Richard Rohr, Everything Belongs: The Gift of Contemplative Prayer
“For many secular people today we live in a disenchanted universe without meaning, purpose, or direction. We are aware only of what it is not. Seldom do we enjoy what it is. Probably it is only healthy religion that is prepared to answer that question. Healthy religion is an enthusiasm about what is, not an anger about what isn’t.”
Richard Rohr, Everything Belongs: The Gift of Contemplative Prayer
“It should be the work of Christians who believe in the paschal mystery to help people when they are being led into the darkness and the void. The believer has to tell those in pain that this is not forever; there is a light and you will see it. This isn’t all there is. Trust. Don’t try to rush through it; we can’t leap over our grief work. Nor can we skip over our despair work. We have to feel it. That means that in our life we will have some blue days or dark days. Historic cultures saw grief as a time of incubation, transformation, and necessary hibernation. Yet this sacred space is the very space we avoid. When we avoid darkness, we avoid tension, spiritual creativity, and finally transformation. We avoid God, who works in the darkness — where we are not in control! Maybe that is the secret: relinquishing control.”
Richard Rohr, Everything Belongs: The Gift of Contemplative Prayer
“mental self-images instead of living in the primal “I” that is already good in God’s eyes. But all I can “pay back” to God or others or myself is who I really am. That’s a place of utter simplicity. Perhaps we don’t want to go back to it precisely because it’s so simple. It feels unadorned. There’s no dressing, nothing to congratulate myself for. I can’t prove any worth, much less superiority. There I am naked and poor. After years of false adornment, it will at first feel like nothing.”
Richard Rohr, Everything Belongs: The Gift of Contemplative Prayer
“Fear of Dragons Lawrence Kohlberg, who wrote some excellent material on levels of moral development, charted what each level of moral development was like, describing six distinct levels. He was clear about the difficulty of seeing reality, especially moral or spiritual reality. He concluded that we are incapable of understanding a stage more than one beyond our own. A third-level person can’t make sense of what someone on the fifth level is saying. It is meaningless. That’s what we’re up against when we preach the Gospel. Jesus, in Kohlberg’s schema, is a sixth-level person. Many people have not done their first-, second-, and third-level work of conscience. They’re really not bad-willed; they just can’t understand a higher, more complex moral understanding. I’ve had to accept this from some who attack preaching and teaching. They’re not necessarily ill-willed; they just have no idea where the Gospel is coming from. They have some growing to do yet. It really helps to understand this so we are less apt to be judgmental of them. Jesus meant what he said: “Forgive them, they know not what they do” (Luke 23:34). The vast majority of people, according to Kohlberg, remain in the first levels of moral development. The Gospel of Jesus will always be a minority position, as will mystical Judaism, Islam, or Buddhism. If we’re not willing to be led through our fears and anxieties, we will never see or grow. We must always move from one level to a level we don’t completely understand yet. Every step up the ladder of moral development is taken in semi-darkness, by the light of faith. The greatest barrier to the next level of conscience or consciousness is our comfort and control at the one we are at now. Our first response to anyone calling us to truth, greatness, goodness, or morality at a higher level will be increased anxiety. We don’t say, “Isn’t this wonderful.” Instead, we recoil in terror and say, “I don’t know if I want to go there.” At the edges of medieval maps was frequently penciled the warning: “Here be dragons.” We confront these dragons when we approach the edge of our comfort level.”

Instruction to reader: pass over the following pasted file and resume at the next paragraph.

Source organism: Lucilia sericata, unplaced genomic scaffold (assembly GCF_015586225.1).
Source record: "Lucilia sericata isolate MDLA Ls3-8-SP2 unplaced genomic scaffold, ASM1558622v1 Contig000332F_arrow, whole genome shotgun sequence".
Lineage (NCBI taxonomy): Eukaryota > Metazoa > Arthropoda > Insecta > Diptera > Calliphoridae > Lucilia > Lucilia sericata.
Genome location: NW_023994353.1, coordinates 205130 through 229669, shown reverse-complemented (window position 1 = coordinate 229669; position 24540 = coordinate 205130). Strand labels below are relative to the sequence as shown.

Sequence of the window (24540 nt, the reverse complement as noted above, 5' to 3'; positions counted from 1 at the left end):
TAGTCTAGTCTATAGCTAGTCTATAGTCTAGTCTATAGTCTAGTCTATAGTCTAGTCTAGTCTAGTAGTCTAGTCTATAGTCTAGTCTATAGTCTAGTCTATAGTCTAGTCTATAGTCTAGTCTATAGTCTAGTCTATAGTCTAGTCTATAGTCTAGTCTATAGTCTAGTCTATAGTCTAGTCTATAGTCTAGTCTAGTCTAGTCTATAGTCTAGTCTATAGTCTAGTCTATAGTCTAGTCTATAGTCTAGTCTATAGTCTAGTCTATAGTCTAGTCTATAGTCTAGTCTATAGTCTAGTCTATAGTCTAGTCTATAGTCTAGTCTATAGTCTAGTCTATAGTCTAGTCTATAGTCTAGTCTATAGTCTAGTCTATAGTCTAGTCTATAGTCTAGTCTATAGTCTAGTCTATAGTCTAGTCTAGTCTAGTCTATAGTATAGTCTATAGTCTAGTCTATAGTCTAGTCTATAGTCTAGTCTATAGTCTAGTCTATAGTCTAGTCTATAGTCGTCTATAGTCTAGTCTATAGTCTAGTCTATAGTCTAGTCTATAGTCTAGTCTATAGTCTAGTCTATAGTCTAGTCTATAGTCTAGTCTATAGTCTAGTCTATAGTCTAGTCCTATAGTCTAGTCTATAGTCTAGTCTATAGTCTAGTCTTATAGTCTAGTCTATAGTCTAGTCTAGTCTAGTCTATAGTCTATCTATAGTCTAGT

Richard Rohr, Everything Belongs: The Gift of Contemplative Prayer